Moving With Young Kids
When moving into a new place it’s easy to forget how different the world looks from the perspective of a baby, but this perspective is important to keep in mind as families prepare to introduce their latest family addition to their new home. In order to make your house child-friendly, you must first access your house and consider whether or not your house is safe in general.
Baby-proofing your home means you have taken into account the dangerous objects that might be easily accessible to your baby, and you have secured anything that they may try to open, pull, play with, or even put in their mouth that could possibly hurt them. Before bringing your new bundle of joy home, use these helpful tips to provide a better and safer environment for your home, to ensure that you’ve covered all of the basics of baby safety.
As adults, we possess the ability to balance our curiosity with caution, keeping us safe in most cases. This differs for babies; however, it is important to remember that babies don’t see the world as adults do. As babies continue to grow, their curiosity grows within their surroundings. Curiosity is what compels them to explore.
As a parent, it is critical that your first step in baby-proofing your home is to see the world as our little one sees it. Recognize things that could be harmful and removing those objects so that there is no chance of your little one coming into contact with any harmful objects.
Be mindful of where you store chemicals in your new home, such as cleaning supplies, detergents and etc. You should remember not to put chemicals in lower cabinets. If you have done so remove them from that area and place them in a new location outside of your baby’s reach.
Be sure that paint and other hazardous substances are stored in airtight containers on high shelves.
Simply moving chemicals to a storage room and locking the door is enough to prevent a crawling baby from harming themselves. As your child begins to get older and is able to walk on their own, you should take extra steps to certify that there is a safe barrier between your child and dangerous materials.
As a rule of thumb, anything that is small enough to be placed in a baby’s mouth should be moved and stored in a different location. Magnets, pens and small tools are considered “choking hazards” and should be placed out of your child’s reach.
Place these small objects in drawers high above your baby or inside cabinets. You should secure them with latches that prevent your child from accessing them. There are a large variety of latches and locks created for the purpose of making it difficult for your child to get near anything that could hurt them, also to limit the chance of injury.
Think about the times that you, as an adult, have almost injured yourself after tripping over an electrical cord. These cords can be even more dangerous for a baby. A number of accidents could occur as a result of exposed electrical cords. Do as much as you possibly can to prevent this by gathering and tying electrical cords so that they cannot be reached by your baby.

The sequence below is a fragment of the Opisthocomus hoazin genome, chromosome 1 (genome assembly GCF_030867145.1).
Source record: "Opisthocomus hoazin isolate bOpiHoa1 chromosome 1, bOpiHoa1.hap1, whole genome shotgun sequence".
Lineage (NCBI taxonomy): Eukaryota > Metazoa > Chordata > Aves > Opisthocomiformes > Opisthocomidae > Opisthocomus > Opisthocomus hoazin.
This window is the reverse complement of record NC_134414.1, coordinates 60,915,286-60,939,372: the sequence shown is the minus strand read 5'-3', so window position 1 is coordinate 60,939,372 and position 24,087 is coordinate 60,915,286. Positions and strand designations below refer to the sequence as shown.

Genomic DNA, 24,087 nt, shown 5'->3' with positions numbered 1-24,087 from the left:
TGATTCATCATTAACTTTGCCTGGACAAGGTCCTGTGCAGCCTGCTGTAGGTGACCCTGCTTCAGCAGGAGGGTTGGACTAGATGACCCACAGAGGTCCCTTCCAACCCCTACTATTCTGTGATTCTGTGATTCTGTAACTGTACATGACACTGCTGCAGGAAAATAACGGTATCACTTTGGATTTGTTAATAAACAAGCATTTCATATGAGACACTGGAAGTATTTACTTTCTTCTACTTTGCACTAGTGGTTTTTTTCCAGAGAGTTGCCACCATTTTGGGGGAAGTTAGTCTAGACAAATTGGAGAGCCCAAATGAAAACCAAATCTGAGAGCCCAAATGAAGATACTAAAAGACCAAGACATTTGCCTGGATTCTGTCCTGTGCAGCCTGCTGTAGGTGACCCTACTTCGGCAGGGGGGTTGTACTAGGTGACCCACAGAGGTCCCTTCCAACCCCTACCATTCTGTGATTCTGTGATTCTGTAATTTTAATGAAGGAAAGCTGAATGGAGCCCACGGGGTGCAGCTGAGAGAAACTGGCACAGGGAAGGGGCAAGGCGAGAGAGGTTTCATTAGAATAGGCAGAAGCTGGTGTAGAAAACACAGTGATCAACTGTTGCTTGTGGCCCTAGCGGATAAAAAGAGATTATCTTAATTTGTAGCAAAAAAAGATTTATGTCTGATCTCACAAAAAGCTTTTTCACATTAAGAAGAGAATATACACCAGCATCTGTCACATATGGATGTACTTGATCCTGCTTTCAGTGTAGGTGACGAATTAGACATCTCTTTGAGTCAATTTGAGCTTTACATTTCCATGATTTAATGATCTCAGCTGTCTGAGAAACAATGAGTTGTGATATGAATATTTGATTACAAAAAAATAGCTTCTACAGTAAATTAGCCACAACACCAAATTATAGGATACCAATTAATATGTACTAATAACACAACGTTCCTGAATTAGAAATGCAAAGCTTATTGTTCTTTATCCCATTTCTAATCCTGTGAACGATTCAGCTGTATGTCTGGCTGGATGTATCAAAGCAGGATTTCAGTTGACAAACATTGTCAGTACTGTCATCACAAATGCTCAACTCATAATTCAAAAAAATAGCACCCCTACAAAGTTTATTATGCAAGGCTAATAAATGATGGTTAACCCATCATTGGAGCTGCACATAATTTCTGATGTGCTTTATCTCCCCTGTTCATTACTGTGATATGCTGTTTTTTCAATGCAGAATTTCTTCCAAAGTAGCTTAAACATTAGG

A set of stairs is something like a yellow brick road that an inquisitive little infant will feel the urge to follow. Rather than leading to an adventure, this could instead lead to disaster. Baby gates are a reliable go-to solution for this problem.
Go even further by installing two baby gates. Place one baby gate about three to four steps up. Then position the second gate near the top of the stairs. Due to the gate being positioned higher, it decreases your child’s chances of crawling over it, but in case you have a gifted climber on your hands, you will have a second gate which serves as another obstacle for them. If the baby happens to take a tumble, there is only a small amount of distance between the two gates.
Improve the Safety of Your Furniture
Falls and collisions with furniture are a couple of the most common threats to your baby’s safety. Secure furniture in place to decrease its potential of injuring your child.
·Add cushioned corner guards or edging to coffee and side tables, hearths, or any other sharp surfaces.
· Mount and secure bookshelves to walls so they don’t topple over.
· Place blockers in electrical sockets to protect your child from sticking their fingers in them.
When it comes to ensuring your child’s safety, there’s nothing that you wouldn’t do. Although you can’t prevent certain accidents from happening, minimizing their potential of occurring is crucial to the safety of your child. Before you bring your new baby home, make sure that your house is prepared for the amount of exploration that your infant will no doubt take part in.
This article on how to baby proof your home comes to you from Julie Smith, a mother and a wife who enjoys DIY projects, blogging and simply spending time with her family. She is the writer of www.iheartthishouse.com , blogging is her new found interest and she hopes to educate and inform fellow readers of this post. Julie is a firm believer in family, friends, fun and an American Home Shield secure home.